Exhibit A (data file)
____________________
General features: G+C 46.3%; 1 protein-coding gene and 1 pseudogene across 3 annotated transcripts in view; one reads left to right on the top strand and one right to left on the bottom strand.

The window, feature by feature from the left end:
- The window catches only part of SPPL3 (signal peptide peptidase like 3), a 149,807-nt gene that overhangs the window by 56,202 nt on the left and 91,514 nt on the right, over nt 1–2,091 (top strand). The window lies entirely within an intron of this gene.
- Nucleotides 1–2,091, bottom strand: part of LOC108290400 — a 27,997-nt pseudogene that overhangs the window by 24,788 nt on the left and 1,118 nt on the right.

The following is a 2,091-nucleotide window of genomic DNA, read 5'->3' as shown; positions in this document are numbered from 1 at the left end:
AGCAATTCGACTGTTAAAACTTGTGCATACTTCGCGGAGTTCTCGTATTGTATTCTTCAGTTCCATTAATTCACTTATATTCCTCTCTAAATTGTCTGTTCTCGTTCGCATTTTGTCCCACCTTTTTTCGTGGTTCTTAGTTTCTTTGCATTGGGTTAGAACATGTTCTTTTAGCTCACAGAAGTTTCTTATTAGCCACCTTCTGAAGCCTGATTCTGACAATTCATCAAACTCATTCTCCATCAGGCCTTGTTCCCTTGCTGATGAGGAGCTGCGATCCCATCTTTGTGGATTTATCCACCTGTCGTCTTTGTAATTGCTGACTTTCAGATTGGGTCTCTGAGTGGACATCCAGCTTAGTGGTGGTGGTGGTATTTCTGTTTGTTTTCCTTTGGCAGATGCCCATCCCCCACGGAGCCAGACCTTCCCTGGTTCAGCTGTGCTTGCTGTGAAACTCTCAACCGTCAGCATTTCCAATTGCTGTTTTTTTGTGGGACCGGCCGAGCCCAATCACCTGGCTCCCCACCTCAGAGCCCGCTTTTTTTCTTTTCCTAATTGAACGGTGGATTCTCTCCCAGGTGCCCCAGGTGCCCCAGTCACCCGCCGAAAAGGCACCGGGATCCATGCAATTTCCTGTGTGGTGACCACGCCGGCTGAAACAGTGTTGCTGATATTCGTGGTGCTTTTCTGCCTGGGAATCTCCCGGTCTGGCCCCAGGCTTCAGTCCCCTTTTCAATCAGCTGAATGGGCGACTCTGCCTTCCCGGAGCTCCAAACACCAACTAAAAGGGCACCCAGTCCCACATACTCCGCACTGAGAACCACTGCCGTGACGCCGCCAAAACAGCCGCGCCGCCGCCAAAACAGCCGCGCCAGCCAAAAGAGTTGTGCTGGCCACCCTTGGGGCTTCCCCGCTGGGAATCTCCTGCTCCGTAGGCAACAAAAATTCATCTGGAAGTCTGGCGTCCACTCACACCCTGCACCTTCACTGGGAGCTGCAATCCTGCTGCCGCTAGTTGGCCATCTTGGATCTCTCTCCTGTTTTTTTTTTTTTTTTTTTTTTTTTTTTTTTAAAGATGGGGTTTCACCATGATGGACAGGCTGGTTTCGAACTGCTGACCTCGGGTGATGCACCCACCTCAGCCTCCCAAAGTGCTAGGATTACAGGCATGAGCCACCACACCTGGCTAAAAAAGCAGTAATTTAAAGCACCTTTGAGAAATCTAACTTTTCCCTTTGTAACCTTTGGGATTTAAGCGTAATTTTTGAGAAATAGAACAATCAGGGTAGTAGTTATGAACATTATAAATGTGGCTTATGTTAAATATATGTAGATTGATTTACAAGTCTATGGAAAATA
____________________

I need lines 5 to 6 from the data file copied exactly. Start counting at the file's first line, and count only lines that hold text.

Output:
The following is a 2,091-nucleotide window of genomic DNA, read 5'->3' as shown; positions in this document are numbered from 1 at the left end:
AGCAATTCGACTGTTAAAACTTGTGCATACTTCGCGGAGTTCTCGTATTGTATTCTTCAGTTCCATTAATTCACTTATATTCCTCTCTAAATTGTCTGTTCTCGTTCGCATTTTGTCCCACCTTTTTTCGTGGTTCTTAGTTTCTTTGCATTGGGTTAGAACATGTTCTTTTAGCTCACAGAAGTTTCTTATTAGCCACCTTCTGAAGCCTGATTCTGACAATTCATCAAACTCATTCTCCATCAGGCCTTGTTCCCTTGCTGATGAGGAGCTGCGATCCCATCTTTGTGGATTTATCCACCTGTCGTCTTTGTAATTGCTGACTTTCAGATTGGGTCTCTGAGTGGACATCCAGCTTAGTGGTGGTGGTGGTATTTCTGTTTGTTTTCCTTTGGCAGATGCCCATCCCCCACGGAGCCAGACCTTCCCTGGTTCAGCTGTGCTTGCTGTGAAACTCTCAACCGTCAGCATTTCCAATTGCTGTTTTTTTGTGGGACCGGCCGAGCCCAATCACCTGGCTCCCCACCTCAGAGCCCGCTTTTTTTCTTTTCCTAATTGAACGGTGGATTCTCTCCCAGGTGCCCCAGGTGCCCCAGTCACCCGCCGAAAAGGCACCGGGATCCATGCAATTTCCTGTGTGGTGACCACGCCGGCTGAAACAGTGTTGCTGATATTCGTGGTGCTTTTCTGCCTGGGAATCTCCCGGTCTGGCCCCAGGCTTCAGTCCCCTTTTCAATCAGCTGAATGGGCGACTCTGCCTTCCCGGAGCTCCAAACACCAACTAAAAGGGCACCCAGTCCCACATACTCCGCACTGAGAACCACTGCCGTGACGCCGCCAAAACAGCCGCGCCGCCGCCAAAACAGCCGCGCCAGCCAAAAGAGTTGTGCTGGCCACCCTTGGGGCTTCCCCGCTGGGAATCTCCTGCTCCGTAGGCAACAAAAATTCATCTGGAAGTCTGGCGTCCACTCACACCCTGCACCTTCACTGGGAGCTGCAATCCTGCTGCCGCTAGTTGGCCATCTTGGATCTCTCTCCTGTTTTTTTTTTTTTTTTTTTTTTTTTTTTTTTAAAGATGGGGTTTCACCATGATGGACAGGCTGGTTTCGAACTGCTGACCTCGGGTGATGCACCCACCTCAGCCTCCCAAAGTGCTAGGATTACAGGCATGAGCCACCACACCTGGCTAAAAAAGCAGTAATTTAAAGCACCTTTGAGAAATCTAACTTTTCCCTTTGTAACCTTTGGGATTTAAGCGTAATTTTTGAGAAATAGAACAATCAGGGTAGTAGTTATGAACATTATAAATGTGGCTTATGTTAAATATATGTAGATTGATTTACAAGTCTATGGAAAATA